I agree. The flu is not just a bad cold. A high school friend lost her husband to flu related pneumonia when he was 42 years old. He was healthy. Another friend, a homeschool mom I know who was anti-vax lost a good friend to the flu. Yes, those are anecdotes but the thing is influenza kills. It kills young and healthy people as well as the elderly and immunocompromised. And it's highly contagious.

6 hours ago, Quill said:

 

Years ago, I read the book Louder Than Words, written by that paragon of medical knowledge, Jenny McCarthy.

If her influence didn't make me so angry that statement would be hilarious. She ranks right up there in my opinion with The Food Babe (pure oxygen!).

5 hours ago, klmama said:

I wish Jenny McCarthy and other moms weren't vilified for stating what they saw happen to their kids.  Even if they saw some problems before vaccination,  that doesn't mean the vax didn't further harm their kids.  

I wish Jenny McCarthy and people like her weren't seen as medical experts by other moms.

4 hours ago, Jean in Newcastle said:

I have a question about the religious exemption to vaccinations. Are there really any religions that ban vaccines?  I mean in their scriptures or tenants. I know that the JWs ban blood transfusions because of an actual religious belief but are there actual religious beliefs behind why certain groups tend to not vaccinate?  Or is it “group think” and not really religious in nature at all?  (I am not trying to be disrespectful of religions. I am just trying to parse out the root cause of objection.). 

I can only think of religions that are against medical intervention and I would guess that vaccinations count as intervention. I could be wrong though and I didn't take the time to look it up. That's just off the top of my head.

2 hours ago, Jean in Newcastle said:

I am flabbergasted that the parents in the rabies case didn't know that bats could carry rabies.  It just seems to be such a basic piece of knowledge to me.  But then, a lot of this health information about vaccines etc. seems to be basic knowledge to me but obviously isn't to a lot of people.  And that is why I don't mind that the government puts a lot of this health information in small sound bites.  Many people don't have the ability to read and digest information from studies and medical articles.  Except, as someone said a few posts ago, to many Government = bad so they aren't going to listen no matter how the information is packaged and disseminated.

I was also shocked that they didn't know. Almost every year there's a wild animal somewhere in Central Florida that tests positive for rabies. When the warnings are put out they also tell you what other wild animals carry rabies, and bats are always on the list. Like you though, I guess what I thought what was common knowledge might not be that common.

2 hours ago, gardenmom5 said:

it also stated they thought he'd only been scratched, not bitten.  my understanding is the puncture wounds from bat bites are very small, and very easy to miss.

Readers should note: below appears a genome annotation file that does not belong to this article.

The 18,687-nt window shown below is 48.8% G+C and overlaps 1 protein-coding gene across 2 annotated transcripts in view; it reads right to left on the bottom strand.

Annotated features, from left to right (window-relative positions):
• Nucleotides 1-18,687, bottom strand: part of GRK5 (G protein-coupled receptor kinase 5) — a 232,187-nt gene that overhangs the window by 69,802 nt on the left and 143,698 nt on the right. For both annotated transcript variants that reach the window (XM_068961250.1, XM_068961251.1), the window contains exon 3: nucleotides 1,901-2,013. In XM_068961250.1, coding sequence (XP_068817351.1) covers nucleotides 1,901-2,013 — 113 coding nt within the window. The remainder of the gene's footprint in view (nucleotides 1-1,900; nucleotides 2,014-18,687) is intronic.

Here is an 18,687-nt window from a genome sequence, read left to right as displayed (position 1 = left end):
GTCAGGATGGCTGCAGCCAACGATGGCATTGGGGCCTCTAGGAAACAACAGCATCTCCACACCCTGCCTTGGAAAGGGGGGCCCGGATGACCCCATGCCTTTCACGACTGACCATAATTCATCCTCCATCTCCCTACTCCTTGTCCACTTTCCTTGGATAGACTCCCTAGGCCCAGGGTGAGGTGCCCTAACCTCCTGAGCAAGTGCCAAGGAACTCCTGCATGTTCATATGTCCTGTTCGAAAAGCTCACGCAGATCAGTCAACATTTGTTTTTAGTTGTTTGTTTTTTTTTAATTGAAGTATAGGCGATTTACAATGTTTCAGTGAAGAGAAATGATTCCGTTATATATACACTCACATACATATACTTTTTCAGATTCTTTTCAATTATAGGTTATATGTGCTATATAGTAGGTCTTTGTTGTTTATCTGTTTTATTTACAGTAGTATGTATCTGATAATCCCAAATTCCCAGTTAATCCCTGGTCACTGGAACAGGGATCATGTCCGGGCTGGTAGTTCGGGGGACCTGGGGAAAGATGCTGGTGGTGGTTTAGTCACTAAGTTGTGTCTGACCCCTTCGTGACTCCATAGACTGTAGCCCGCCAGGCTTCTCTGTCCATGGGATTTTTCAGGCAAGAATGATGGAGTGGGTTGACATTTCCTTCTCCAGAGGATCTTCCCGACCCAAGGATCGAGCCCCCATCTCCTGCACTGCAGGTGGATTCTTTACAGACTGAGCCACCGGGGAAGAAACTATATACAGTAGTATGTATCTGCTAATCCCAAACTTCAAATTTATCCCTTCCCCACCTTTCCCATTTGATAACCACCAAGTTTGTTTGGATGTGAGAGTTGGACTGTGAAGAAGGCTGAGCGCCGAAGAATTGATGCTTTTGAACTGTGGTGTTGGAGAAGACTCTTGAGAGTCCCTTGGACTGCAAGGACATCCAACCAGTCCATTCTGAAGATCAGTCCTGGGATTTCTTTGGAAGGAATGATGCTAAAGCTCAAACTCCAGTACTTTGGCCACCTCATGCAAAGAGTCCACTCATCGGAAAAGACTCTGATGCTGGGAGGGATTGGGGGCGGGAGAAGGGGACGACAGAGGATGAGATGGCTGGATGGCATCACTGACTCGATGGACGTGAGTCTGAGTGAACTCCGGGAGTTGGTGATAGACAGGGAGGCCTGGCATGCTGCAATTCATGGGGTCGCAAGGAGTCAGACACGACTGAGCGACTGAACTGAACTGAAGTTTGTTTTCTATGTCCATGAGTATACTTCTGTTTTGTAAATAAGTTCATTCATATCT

I can't imagine that dad brining home a bat.  my sil has had a bat in her house on two separate occasions (many years apart.).  we've heard the stories of the freak-outs while trying to catch it (while fully clothed and leather gloved)  and get it in a bucket to take it outside.

He was six. I can't imagine taking my six year old's word for something as serious as that, even if I thought he was a really smart kid. 

Edited by Lady Florida.
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2 hours ago, Pen said:

 

 

Some people know groundhogs, raccoons, foxes  ...can also have rabies.  Some don’t.  

 

True, but it seems people should know that is if it's a mammal it can carry rabies. At least, if they live in certain areas where it's more common they should know. I imagine many people don't think adorable otters can carry rabies, but they're mammals too. And they're wild animals. 

The story linked below is why it surprised me that the parents didn't know bats can have rabies.  As I said, it's not uncommon in Central Florida so it's really kind of hard to not know bats carry rabies. We hear about it often. After raccoons, bats are the most common carriers of rabies in Florida.

I live in one of the counties named in this story.

Number of Rabies Cases in Florida on the Rise

Edited by Lady Florida.
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4 hours ago, HeighHo said:

 

You have some more research to do.  Tetanus is there for animal bites.  Its not a person's 'stupidity' to have lost out on the race to get to a safe position away from the law-breaking neighbor's loose animal.   Around here, the victim's health care provider visit for  tetanus and if need,  rabies treatment,  plus any collateral damage (broken hip if elderly for ex) will be paid for by the owner who disregarded the law, or he will be in court answering for his decisions.

@Lady Florida. is correct in that I was particularly remarking on the fairly recent case of the 6yo boy who nearly died from Tetanus. Those parents are stupid in my not-at-all-humble opinion.